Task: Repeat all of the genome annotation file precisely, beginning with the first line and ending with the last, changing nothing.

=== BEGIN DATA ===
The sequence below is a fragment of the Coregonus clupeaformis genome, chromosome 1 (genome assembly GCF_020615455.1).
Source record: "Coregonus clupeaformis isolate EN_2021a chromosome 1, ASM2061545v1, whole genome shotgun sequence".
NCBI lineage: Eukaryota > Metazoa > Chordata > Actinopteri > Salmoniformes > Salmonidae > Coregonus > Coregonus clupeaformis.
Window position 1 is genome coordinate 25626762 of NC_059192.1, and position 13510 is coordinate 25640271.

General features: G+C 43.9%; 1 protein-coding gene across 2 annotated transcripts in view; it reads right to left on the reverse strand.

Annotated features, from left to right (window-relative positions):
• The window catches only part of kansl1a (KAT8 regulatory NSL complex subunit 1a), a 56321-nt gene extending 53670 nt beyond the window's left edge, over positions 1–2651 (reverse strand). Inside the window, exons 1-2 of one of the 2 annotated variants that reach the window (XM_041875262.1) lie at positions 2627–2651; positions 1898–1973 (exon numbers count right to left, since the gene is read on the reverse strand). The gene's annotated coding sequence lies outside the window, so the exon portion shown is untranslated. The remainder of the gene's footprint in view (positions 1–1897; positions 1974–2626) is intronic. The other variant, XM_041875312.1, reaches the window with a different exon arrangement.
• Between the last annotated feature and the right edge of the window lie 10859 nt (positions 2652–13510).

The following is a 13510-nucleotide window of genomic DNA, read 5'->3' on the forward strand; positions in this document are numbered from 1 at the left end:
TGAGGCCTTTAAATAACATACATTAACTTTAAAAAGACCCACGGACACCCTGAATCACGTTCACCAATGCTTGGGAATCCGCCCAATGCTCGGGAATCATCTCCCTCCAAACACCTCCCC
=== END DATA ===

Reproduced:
The sequence below is a fragment of the Coregonus clupeaformis genome, chromosome 1 (genome assembly GCF_020615455.1).
Source record: "Coregonus clupeaformis isolate EN_2021a chromosome 1, ASM2061545v1, whole genome shotgun sequence".
NCBI lineage: Eukaryota > Metazoa > Chordata > Actinopteri > Salmoniformes > Salmonidae > Coregonus > Coregonus clupeaformis.
Window position 1 is genome coordinate 25626762 of NC_059192.1, and position 13510 is coordinate 25640271.

General features: G+C 43.9%; 1 protein-coding gene across 2 annotated transcripts in view; it reads right to left on the reverse strand.

Annotated features, from left to right (window-relative positions):
• The window catches only part of kansl1a (KAT8 regulatory NSL complex subunit 1a), a 56321-nt gene extending 53670 nt beyond the window's left edge, over positions 1–2651 (reverse strand). Inside the window, exons 1-2 of one of the 2 annotated variants that reach the window (XM_041875262.1) lie at positions 2627–2651; positions 1898–1973 (exon numbers count right to left, since the gene is read on the reverse strand). The gene's annotated coding sequence lies outside the window, so the exon portion shown is untranslated. The remainder of the gene's footprint in view (positions 1–1897; positions 1974–2626) is intronic. The other variant, XM_041875312.1, reaches the window with a different exon arrangement.
• Between the last annotated feature and the right edge of the window lie 10859 nt (positions 2652–13510).

The following is a 13510-nucleotide window of genomic DNA, read 5'->3' on the forward strand; positions in this document are numbered from 1 at the left end:
TGAGGCCTTTAAATAACATACATTAACTTTAAAAAGACCCACGGACACCCTGAATCACGTTCACCAATGCTTGGGAATCCGCCCAATGCTCGGGAATCATCTCCCTCCAAACACCTCCCC